Fendall married Mary Elizabeth Young (1804–1859) in Alexandria, Virginia on March 31, 1827. Elizabeth was the daughter of Brig. Gen. Robert Young (1768–1824). Following their marriage, the newlyweds moved to Washington, D.C. and set up housekeeping at 4th and Louisiana Avenue. This spacious house would serve as Philip's home and law office for the balance of his life. It was also in this house where Philip and Mary raised eight sons and three daughters. Mary died in 1859, after thirty-two years of marriage.
in 1827-1828, Fendall was a clerk in the U.S. State Department. While working there he developed a lifelong friendship with Sen. Henry Clay (1777–1852), Secretary of State under President John Quincy Adams. On May 1, 1829, Fendall was terminated from his position by then-Secretary of State Martin Van Buren in an early example of patronage based terminations at the State Department. Fendall remained a loyal and close confidant to Clay through his long career.
On July 4, 1841, President John Tyler IV, Gen. (1790–1862) appointed Fendall District Attorney. In 1844 he was dismissed when the Whig Party lost to the Democrats, and President James K. Polk (1795–1849) came into office. In 1849 President Millard Fillmore (1800–1874) re-appointed him to his former post and he served in this capacity until his resignation in 1853 during the Pierce administration. Fendall also maintained his own practice as a lawyer when not handling the affairs of U.S. District Attorney. He was a pall bearer for the burial of Dolley (Payne) Todd Madison (1768–1849), wife of President James Madison.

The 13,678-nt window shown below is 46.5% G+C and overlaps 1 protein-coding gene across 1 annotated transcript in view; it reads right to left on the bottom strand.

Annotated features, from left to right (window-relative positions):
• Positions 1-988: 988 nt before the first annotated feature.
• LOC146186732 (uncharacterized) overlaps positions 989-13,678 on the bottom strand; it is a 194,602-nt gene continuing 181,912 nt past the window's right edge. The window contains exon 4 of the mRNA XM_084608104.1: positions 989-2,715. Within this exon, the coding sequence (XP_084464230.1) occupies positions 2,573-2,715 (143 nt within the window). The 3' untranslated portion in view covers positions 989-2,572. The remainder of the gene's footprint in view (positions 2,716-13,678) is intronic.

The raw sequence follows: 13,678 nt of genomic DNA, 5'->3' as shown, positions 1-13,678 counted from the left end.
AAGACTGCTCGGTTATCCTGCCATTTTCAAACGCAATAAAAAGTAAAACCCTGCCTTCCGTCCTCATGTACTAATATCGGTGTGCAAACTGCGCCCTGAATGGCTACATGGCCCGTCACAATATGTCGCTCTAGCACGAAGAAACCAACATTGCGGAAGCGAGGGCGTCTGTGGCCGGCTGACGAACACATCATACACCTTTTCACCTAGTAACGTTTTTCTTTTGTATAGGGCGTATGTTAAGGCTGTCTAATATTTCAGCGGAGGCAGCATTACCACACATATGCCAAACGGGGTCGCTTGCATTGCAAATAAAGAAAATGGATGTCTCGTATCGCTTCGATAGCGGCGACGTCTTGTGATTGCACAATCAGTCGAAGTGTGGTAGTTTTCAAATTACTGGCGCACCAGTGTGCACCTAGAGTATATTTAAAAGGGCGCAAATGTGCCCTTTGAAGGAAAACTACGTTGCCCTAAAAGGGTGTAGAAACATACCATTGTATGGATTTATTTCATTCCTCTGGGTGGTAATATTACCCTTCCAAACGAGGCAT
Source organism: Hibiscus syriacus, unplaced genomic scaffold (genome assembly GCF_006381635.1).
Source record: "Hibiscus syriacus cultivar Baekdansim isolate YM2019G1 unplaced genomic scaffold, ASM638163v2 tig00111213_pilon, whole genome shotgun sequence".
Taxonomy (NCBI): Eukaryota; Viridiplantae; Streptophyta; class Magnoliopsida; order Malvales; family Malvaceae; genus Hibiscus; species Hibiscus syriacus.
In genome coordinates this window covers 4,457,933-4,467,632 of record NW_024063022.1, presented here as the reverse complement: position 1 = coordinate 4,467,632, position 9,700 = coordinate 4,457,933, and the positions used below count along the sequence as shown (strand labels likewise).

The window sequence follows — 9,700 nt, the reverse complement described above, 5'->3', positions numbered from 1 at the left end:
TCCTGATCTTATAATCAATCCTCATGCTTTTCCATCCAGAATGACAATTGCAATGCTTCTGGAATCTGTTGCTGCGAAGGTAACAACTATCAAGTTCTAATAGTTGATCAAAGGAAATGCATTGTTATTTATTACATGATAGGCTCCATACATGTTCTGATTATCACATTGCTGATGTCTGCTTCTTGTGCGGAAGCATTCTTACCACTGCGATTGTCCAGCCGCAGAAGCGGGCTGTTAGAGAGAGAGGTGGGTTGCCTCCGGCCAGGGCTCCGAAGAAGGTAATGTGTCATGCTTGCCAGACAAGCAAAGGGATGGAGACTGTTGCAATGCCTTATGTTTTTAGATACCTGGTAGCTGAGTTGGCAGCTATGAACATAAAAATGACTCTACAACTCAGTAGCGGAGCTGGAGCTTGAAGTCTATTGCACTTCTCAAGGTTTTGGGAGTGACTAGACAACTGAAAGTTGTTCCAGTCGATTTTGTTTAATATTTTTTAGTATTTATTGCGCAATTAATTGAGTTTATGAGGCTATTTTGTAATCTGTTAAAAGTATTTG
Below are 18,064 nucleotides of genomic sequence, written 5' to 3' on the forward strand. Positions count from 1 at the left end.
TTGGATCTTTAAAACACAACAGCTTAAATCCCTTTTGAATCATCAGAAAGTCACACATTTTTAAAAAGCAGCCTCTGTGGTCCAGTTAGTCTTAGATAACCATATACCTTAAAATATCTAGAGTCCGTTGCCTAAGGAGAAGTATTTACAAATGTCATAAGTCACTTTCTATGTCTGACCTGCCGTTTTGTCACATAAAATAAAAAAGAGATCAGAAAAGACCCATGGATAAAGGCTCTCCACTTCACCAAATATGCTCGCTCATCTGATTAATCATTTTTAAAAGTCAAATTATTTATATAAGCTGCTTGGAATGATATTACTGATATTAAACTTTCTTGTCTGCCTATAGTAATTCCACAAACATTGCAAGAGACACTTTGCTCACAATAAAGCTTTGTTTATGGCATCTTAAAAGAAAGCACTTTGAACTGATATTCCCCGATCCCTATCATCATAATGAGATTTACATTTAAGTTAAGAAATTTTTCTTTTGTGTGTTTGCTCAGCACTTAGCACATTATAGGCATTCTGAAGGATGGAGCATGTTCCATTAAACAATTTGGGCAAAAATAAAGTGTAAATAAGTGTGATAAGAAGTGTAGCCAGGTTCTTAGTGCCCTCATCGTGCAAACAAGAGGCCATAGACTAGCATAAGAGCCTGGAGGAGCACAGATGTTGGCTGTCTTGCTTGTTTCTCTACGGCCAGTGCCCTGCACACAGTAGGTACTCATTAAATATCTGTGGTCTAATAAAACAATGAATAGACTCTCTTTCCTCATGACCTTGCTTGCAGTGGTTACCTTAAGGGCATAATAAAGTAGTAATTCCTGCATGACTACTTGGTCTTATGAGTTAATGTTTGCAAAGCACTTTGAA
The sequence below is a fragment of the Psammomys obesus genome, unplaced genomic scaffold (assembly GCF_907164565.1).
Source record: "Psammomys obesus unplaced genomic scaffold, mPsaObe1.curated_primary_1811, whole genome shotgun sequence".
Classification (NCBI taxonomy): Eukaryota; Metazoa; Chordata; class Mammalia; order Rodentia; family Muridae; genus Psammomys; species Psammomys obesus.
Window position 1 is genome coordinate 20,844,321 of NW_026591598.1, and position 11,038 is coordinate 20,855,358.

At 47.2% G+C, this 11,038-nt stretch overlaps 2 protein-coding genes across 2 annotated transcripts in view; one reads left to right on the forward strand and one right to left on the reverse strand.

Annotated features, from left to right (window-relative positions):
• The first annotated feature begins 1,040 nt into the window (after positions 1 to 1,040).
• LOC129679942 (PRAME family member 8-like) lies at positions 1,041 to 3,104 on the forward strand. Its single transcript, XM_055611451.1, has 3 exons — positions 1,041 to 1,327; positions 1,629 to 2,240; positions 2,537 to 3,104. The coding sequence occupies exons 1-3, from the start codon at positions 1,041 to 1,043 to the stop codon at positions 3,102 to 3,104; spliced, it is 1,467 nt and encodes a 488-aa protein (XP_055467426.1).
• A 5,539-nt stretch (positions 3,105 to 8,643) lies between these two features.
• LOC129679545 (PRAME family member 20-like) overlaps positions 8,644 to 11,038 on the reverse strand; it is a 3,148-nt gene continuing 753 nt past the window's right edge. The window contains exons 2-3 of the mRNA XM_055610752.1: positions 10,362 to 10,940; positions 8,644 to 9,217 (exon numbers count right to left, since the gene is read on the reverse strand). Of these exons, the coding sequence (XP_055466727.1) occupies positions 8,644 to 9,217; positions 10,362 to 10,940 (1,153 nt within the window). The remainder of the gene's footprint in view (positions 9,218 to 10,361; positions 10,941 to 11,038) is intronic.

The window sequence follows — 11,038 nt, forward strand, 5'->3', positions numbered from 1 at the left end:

When the Civil War broke out, Fendall was put in an awkward position, as he opposed slavery. On June 29, 1861, Fendall may have written an introduction letter for Henry May (Maryland) to meet Edward Bates, Lincoln’s Attorney General. The letter was found when May was arrested on September 13, 1861 by military authority.
Fendall's cousins, Gen. Robert Edward Lee (1807–1870) and Col. Richard Bland Lee II (1797–1875) resigned their commissions in the Army and took up with the Confederacy. Mr. Fendall had one son Lt. James Robert Young Fendall (1838–1869) who fought for the Confederacy, and two others who sided with the North. His son Maj. Philip Richard Fendall III (1832–1879), was a Lieutenant in the Union Marine Corps., and another son, Clarence “Claude” Fendall (1836–1868) was in the U.S. Coast and Geodetic Survey, responsible for drafting maps for the Union Army.